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Curtin University of Technology
John Curtin Gallery

Denise Green
31 October - 5 December 2008

Over the last several decades, Denise Green has produced a substantial body of art - paintings, drawings and installations that "both honor and challenge myriad sources while also blurring and smudging established boundaries."- Barbara Zabel.


All images courtesy of the artist and the Liverpool Street Gallery, Sydney.

Image of Curtin

Denise Green

An artist and a critic; an eastern-thinking westerner; an ex-pat Australian - Denise Green's life appears the epitome of duality but that's exactly what her acclaimed career has worked against.

Denise Green's October 31 - December 5, 2008 John Curtin Gallery exhibition will chronicle her work over the past 40 years to reveal the influences throughout her life.

Growing up in Melbourne, she studied in Paris at 17 and attended the Ecoledes Beaux Arts and the Sorbonne and participated in the on-going civil rights riots after the university was closed in 1986.

In 1969 she moved to New York studying with Mark Rothko and Robert Motherwell, two pioneers of Abstract Expressionism.

She jetted back and forth to Australia and in the 1980s travelled through Asia, including India, Indonesia, Burma, Japan, China and Sri Lanka and returned to India to take up a residency in Ahmedabad.

'Travel opens up your thinking, it makes you see things from another perspective,' Denise said.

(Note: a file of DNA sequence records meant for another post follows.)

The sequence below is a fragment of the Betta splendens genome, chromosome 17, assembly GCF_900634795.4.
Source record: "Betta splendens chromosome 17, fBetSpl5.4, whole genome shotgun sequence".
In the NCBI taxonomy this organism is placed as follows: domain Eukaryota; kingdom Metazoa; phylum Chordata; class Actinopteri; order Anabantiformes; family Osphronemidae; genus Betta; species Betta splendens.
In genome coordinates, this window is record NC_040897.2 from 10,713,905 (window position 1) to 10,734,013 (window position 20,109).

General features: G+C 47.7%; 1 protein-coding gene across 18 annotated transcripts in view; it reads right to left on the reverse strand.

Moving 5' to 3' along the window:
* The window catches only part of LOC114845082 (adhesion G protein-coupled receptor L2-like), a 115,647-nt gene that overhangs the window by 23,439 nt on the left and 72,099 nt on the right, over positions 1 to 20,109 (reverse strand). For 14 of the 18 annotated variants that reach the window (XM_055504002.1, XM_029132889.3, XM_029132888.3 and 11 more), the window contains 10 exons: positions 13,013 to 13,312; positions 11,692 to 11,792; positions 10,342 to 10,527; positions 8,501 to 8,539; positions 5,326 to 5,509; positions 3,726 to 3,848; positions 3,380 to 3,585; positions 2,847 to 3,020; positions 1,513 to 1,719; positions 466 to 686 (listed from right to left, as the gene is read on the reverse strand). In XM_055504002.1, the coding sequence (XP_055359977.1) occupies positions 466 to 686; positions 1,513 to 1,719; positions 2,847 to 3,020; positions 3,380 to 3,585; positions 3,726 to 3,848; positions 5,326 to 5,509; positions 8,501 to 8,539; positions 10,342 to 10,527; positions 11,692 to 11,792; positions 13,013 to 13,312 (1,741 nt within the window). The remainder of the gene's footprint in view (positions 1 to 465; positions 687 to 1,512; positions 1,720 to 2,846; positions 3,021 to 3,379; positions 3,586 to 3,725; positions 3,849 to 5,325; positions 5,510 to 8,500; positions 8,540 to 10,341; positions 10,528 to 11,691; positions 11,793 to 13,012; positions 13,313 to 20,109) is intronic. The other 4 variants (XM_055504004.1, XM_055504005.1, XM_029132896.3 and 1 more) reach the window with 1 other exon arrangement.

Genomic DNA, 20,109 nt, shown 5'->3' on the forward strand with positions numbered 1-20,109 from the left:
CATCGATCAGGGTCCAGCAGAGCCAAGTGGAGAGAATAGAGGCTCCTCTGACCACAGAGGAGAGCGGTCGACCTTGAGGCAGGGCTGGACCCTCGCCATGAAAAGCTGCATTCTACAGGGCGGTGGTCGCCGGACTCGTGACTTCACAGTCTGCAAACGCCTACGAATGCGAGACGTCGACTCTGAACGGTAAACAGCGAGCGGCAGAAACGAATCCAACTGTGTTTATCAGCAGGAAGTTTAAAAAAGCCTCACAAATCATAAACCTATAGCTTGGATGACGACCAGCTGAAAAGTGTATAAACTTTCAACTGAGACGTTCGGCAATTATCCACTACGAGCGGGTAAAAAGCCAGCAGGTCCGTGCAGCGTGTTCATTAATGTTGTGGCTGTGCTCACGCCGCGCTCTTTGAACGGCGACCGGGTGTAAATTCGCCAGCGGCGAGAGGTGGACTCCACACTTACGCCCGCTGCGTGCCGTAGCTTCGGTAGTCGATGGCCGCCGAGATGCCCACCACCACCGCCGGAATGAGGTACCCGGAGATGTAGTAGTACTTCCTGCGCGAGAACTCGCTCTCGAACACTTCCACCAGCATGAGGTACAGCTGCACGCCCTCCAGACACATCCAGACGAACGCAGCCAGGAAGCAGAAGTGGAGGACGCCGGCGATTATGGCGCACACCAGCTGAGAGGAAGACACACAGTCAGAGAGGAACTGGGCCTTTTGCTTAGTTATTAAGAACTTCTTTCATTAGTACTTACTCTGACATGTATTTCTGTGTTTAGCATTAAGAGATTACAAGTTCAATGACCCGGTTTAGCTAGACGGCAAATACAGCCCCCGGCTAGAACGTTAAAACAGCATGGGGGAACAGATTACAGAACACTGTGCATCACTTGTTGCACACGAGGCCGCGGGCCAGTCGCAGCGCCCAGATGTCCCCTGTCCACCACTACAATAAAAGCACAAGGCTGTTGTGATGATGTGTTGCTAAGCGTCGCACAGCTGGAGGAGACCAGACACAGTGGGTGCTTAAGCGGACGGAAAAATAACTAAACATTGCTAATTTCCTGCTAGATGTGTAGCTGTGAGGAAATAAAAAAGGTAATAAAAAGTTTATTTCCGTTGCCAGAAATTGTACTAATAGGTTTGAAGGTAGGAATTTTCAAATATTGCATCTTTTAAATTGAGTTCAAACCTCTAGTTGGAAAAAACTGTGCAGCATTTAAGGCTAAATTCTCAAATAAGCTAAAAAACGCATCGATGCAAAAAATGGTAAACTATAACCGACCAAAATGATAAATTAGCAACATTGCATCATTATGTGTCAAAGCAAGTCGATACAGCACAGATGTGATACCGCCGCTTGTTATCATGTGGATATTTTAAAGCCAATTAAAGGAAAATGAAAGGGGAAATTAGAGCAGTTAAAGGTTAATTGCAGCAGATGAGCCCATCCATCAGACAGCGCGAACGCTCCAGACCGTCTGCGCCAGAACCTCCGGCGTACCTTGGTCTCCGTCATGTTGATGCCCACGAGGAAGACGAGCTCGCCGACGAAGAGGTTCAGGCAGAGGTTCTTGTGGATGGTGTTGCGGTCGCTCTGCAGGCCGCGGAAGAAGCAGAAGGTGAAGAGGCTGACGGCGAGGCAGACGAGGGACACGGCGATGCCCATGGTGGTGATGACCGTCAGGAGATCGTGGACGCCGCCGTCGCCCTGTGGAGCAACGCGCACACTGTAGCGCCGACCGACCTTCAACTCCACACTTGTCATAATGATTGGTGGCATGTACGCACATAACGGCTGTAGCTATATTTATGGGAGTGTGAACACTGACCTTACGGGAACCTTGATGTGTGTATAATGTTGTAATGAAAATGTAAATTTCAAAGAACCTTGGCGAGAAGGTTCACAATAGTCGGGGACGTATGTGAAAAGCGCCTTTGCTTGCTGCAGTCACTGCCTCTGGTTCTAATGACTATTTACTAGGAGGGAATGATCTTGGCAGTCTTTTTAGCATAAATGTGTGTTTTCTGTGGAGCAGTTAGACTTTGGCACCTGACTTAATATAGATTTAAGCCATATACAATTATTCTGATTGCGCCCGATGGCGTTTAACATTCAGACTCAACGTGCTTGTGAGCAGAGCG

'When I travelled in Asia it reinforced the sense for me that there was a different mode of thinking, as well as a Western way of thinking there's an Eastern way and I sense in Australia you have present in the culture two different modes of thinking: the Western and the Indigenous.

'The initial experience of travel is responding to your impressions of a place but if you really want to understand it I think you have to then think about it in more depth and read about it and you figure it out later.'

Denise figured it out and wrote the book Metonymy in Contemporary Art: A New Paradigm.

Metonymy coined by ethnologist Claude Levi-Strauss allows meaning to spread in all directions, absorbing and conjoining ever-new aspects of reality rather than a direct one-to-one relationship as in symbolism. It is associated to traditional Eastern aesthetics and the writings of A.K. Ramanujan.

For Denise, her works are more about meaning than form and they present fusion and wholeness rather than duality.

'Growing up in Australia I had been draw to Aboriginal work but hadn't understood in depth how different it was to Western art,' she said.

'It wasn't so much picturing object or people it was manifesting an inner set of beliefs and sacred space and I just tried to outline how different it was and what was involved with it.

'Then I applied it to contemporary art so it was my concern to demonstrate how it's not only found in Aboriginal art or Japanese art of Indian art it's very present in contemporary art ... and I went into an explanation of how my work is involved with it too.'

Denise Green has previously exhibited at the Guggenheim and Museum of Modern Art in New York and in galleries across Europe.

Her exhibition at Curtin will be accompanied with a lecture as part of the Jillian Bradshaw Memorial Lecture.